Lofoten Islands, Norway 🇳🇴
These are remote. Really remote. Right up near the top of Norway remote. You’ll have a few more hours travel ahead of you once we’ve left you at Oslo, but some places are worth the journey. This kind of remote means Northern Lights in winter, the midnight sun in summer, and the kind of indescribable, untouched natural beauty that could actually bring tears to your eyes.
The baby of the Balearics and relatively hidden compared to its neighbours, Formentera is just a short ferry ride and a whole world away from its neighbour Ibiza. You won’t find banging Superclubs, herds of party people, and crowded beach raves here. What you will find instead is white sand beaches, sweetly scented pine groves, sand dunes, incredible seafood, ludicrously clear water, and probably a little bit of inner peace too.
Stromboli, Italy 🇮🇹
Trip to an active volcano anyone? Stromboli, just off the northern coast of Sicily, is one of Italy’s eight Aeolian Islands and one of its three active volcanoes. It’s constantly active and its fiery mouth is often visible a distance, which explains its nickname – ‘The Lighthouse of the Mediterranean’.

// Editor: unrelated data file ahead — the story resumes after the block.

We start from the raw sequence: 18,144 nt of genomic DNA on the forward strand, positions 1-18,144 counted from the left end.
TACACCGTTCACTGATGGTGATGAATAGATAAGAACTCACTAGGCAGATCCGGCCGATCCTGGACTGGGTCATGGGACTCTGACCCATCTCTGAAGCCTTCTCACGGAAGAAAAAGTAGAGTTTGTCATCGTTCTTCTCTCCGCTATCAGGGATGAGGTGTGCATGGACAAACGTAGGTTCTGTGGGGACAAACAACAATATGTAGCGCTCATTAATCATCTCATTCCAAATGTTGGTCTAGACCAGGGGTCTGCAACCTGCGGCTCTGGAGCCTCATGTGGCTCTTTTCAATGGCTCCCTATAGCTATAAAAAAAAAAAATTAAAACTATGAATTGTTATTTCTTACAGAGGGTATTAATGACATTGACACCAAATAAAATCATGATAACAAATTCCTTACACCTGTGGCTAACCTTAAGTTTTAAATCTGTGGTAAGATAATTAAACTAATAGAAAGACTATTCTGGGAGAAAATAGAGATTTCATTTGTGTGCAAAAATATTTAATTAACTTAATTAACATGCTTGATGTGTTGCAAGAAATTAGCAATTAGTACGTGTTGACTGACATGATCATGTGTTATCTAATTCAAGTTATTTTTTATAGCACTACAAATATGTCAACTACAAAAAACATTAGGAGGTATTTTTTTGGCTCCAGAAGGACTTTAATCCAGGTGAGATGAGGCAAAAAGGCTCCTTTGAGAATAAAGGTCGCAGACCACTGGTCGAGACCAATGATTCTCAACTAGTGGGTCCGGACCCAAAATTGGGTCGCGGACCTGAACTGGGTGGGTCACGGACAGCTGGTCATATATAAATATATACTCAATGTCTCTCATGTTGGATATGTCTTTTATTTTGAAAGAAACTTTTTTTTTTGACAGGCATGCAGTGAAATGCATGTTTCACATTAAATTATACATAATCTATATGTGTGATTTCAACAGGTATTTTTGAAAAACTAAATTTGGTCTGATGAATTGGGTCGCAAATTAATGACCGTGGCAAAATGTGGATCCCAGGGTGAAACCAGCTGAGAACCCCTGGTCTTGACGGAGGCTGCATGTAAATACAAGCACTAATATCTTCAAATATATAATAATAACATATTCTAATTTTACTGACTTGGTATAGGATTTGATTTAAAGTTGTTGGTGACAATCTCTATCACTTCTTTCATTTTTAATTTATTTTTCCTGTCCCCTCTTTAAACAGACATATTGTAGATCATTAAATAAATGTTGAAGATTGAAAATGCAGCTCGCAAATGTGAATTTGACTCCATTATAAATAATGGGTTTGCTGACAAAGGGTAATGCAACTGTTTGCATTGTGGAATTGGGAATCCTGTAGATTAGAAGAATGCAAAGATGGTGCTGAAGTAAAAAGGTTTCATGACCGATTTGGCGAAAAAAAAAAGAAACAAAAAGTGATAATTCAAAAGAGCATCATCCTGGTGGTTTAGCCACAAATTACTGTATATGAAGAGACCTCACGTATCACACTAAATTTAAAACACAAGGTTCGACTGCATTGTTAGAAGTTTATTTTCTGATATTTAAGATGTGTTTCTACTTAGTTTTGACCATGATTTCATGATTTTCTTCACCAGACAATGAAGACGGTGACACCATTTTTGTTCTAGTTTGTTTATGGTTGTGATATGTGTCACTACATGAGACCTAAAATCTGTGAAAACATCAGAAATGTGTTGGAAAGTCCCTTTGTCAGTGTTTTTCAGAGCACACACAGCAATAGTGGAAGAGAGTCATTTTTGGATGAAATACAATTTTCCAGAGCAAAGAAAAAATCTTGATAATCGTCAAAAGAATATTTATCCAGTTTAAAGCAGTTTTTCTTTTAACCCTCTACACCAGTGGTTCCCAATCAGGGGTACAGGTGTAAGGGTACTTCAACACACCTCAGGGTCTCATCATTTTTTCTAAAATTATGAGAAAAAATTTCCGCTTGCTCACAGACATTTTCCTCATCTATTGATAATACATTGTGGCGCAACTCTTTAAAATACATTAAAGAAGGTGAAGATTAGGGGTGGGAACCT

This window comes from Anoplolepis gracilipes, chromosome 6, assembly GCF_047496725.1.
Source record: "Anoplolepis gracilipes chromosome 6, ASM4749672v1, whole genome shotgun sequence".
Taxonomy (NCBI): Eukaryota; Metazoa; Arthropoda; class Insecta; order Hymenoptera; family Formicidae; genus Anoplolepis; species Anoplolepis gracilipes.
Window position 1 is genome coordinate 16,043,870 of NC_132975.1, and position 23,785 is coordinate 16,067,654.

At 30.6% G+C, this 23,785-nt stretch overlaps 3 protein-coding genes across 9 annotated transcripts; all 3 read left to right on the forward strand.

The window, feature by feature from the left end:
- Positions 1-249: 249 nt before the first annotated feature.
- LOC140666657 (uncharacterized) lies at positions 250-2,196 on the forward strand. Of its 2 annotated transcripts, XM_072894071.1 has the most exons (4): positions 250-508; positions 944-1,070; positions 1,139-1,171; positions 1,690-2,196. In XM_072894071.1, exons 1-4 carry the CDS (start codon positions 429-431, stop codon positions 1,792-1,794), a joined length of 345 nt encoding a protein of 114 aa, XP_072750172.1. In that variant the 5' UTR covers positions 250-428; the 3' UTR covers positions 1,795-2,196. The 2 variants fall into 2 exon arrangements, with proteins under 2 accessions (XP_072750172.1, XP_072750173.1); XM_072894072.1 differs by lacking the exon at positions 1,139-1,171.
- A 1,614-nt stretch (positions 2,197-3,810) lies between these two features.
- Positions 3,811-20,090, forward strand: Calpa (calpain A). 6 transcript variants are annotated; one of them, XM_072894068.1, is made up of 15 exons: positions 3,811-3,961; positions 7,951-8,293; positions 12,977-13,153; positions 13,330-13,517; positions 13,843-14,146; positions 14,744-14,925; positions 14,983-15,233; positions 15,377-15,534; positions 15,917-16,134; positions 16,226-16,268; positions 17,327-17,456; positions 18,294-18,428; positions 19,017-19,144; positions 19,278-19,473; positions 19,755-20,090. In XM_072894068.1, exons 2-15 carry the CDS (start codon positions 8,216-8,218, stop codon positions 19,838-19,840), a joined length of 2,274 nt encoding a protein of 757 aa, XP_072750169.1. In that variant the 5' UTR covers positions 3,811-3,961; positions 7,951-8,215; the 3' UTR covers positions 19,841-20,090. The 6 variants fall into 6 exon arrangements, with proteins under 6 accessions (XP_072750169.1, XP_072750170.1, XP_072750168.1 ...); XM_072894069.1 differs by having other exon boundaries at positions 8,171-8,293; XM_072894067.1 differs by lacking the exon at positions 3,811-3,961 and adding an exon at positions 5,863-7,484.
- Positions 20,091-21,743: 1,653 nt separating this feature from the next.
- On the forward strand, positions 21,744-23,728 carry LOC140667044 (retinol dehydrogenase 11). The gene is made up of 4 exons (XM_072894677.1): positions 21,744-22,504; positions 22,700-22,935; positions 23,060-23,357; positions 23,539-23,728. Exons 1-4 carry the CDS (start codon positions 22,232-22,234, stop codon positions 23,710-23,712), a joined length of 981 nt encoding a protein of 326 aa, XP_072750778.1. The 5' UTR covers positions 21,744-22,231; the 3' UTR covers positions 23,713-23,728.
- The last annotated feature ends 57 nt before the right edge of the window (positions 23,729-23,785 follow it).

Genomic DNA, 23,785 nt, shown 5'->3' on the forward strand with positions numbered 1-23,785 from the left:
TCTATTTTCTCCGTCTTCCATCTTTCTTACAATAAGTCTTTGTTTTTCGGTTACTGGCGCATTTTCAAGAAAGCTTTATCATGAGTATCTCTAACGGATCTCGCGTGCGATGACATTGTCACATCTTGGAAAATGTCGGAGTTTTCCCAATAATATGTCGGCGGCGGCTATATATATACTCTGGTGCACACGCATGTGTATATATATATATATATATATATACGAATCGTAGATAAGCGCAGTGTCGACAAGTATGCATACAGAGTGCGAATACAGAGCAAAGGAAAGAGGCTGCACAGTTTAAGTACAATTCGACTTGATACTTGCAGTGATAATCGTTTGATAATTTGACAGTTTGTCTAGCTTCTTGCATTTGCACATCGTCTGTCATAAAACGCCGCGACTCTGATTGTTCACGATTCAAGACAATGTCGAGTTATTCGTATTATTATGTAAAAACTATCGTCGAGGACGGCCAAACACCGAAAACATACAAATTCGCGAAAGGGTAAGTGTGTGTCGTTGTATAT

Porquerolles, France 🇫🇷
Just off the beautiful blue Mediterranean coast of France, you’ll find an archipelago of four little islands called the Îles d’Hyères, the largest of which is Porquerolles. Most of Porquerolles is a designated National Park and conservation area, and has been since the early 70s. Go here and you’ll get a good idea of how the whole Riviera looked before it became built up.
A French gem of an Island, Belle-Île-en-Mer (Belle Isle) lies off the coast of Brittany and has no fewer than 60 beautiful beaches on which you can pay your weary/lazy head and bask in the sun. It’s a really beautiful island – think sleepy fishing villages, old forts, wild coastal scenery, beautiful French seafood dishes, and even an Opera festival in August of each year. It’s easy enough to get to as well, with ferries from Lorient departing daily.
Cíes Islands, Spain
Locals have been known to call them the Galician Caribbean. One look at the stunning Cíes Islands, with their pearly white sands and pristine turquoise waters, and you’ll see why. Rodas Beach, which connects two of the islands, looks like what you think of when you think of a paradise beach. Visiting the islands is not a free-for-all and there is a limit to how many people can visit each day, so book your place on the boat well in advance.
Slap bang in the middle of the Mediterranean, the Maltese archipelago punctuates the Med’s beautiful blue hue like three little gold nuggets. Malta is the big one, with the big city and the lion’s share of the tourist traffic… and then, a short ferry ride away, there’s Gozo. Gozo is quieter, more rural, more laid back and stunningly beautiful